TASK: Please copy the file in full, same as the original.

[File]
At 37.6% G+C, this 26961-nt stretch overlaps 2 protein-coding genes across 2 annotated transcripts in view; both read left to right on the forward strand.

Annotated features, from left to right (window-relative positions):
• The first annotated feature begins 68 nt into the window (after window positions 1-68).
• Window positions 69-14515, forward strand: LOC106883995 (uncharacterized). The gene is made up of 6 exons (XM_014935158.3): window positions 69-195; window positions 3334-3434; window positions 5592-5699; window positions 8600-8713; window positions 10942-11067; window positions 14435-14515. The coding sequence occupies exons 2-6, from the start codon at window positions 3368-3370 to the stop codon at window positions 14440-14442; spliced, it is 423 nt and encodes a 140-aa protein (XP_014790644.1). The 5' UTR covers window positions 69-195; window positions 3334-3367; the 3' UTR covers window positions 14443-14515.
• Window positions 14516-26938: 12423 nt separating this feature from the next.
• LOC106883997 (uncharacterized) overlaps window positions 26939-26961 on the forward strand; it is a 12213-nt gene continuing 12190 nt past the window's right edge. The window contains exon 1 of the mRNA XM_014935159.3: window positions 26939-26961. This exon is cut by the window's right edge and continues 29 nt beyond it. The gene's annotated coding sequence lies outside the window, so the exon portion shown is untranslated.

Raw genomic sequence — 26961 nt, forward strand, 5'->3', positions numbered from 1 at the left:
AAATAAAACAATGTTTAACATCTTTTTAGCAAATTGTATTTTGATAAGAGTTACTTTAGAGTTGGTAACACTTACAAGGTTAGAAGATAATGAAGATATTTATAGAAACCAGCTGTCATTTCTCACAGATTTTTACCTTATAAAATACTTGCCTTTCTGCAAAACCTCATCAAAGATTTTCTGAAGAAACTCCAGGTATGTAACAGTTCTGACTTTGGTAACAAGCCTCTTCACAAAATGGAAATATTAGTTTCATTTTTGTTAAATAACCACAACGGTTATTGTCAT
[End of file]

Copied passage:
At 37.6% G+C, this 26961-nt stretch overlaps 2 protein-coding genes across 2 annotated transcripts in view; both read left to right on the forward strand.

Annotated features, from left to right (window-relative positions):
• The first annotated feature begins 68 nt into the window (after window positions 1-68).
• Window positions 69-14515, forward strand: LOC106883995 (uncharacterized). The gene is made up of 6 exons (XM_014935158.3): window positions 69-195; window positions 3334-3434; window positions 5592-5699; window positions 8600-8713; window positions 10942-11067; window positions 14435-14515. The coding sequence occupies exons 2-6, from the start codon at window positions 3368-3370 to the stop codon at window positions 14440-14442; spliced, it is 423 nt and encodes a 140-aa protein (XP_014790644.1). The 5' UTR covers window positions 69-195; window positions 3334-3367; the 3' UTR covers window positions 14443-14515.
• Window positions 14516-26938: 12423 nt separating this feature from the next.
• LOC106883997 (uncharacterized) overlaps window positions 26939-26961 on the forward strand; it is a 12213-nt gene continuing 12190 nt past the window's right edge. The window contains exon 1 of the mRNA XM_014935159.3: window positions 26939-26961. This exon is cut by the window's right edge and continues 29 nt beyond it. The gene's annotated coding sequence lies outside the window, so the exon portion shown is untranslated.

Raw genomic sequence — 26961 nt, forward strand, 5'->3', positions numbered from 1 at the left:
AAATAAAACAATGTTTAACATCTTTTTAGCAAATTGTATTTTGATAAGAGTTACTTTAGAGTTGGTAACACTTACAAGGTTAGAAGATAATGAAGATATTTATAGAAACCAGCTGTCATTTCTCACAGATTTTTACCTTATAAAATACTTGCCTTTCTGCAAAACCTCATCAAAGATTTTCTGAAGAAACTCCAGGTATGTAACAGTTCTGACTTTGGTAACAAGCCTCTTCACAAAATGGAAATATTAGTTTCATTTTTGTTAAATAACCACAACGGTTATTGTCAT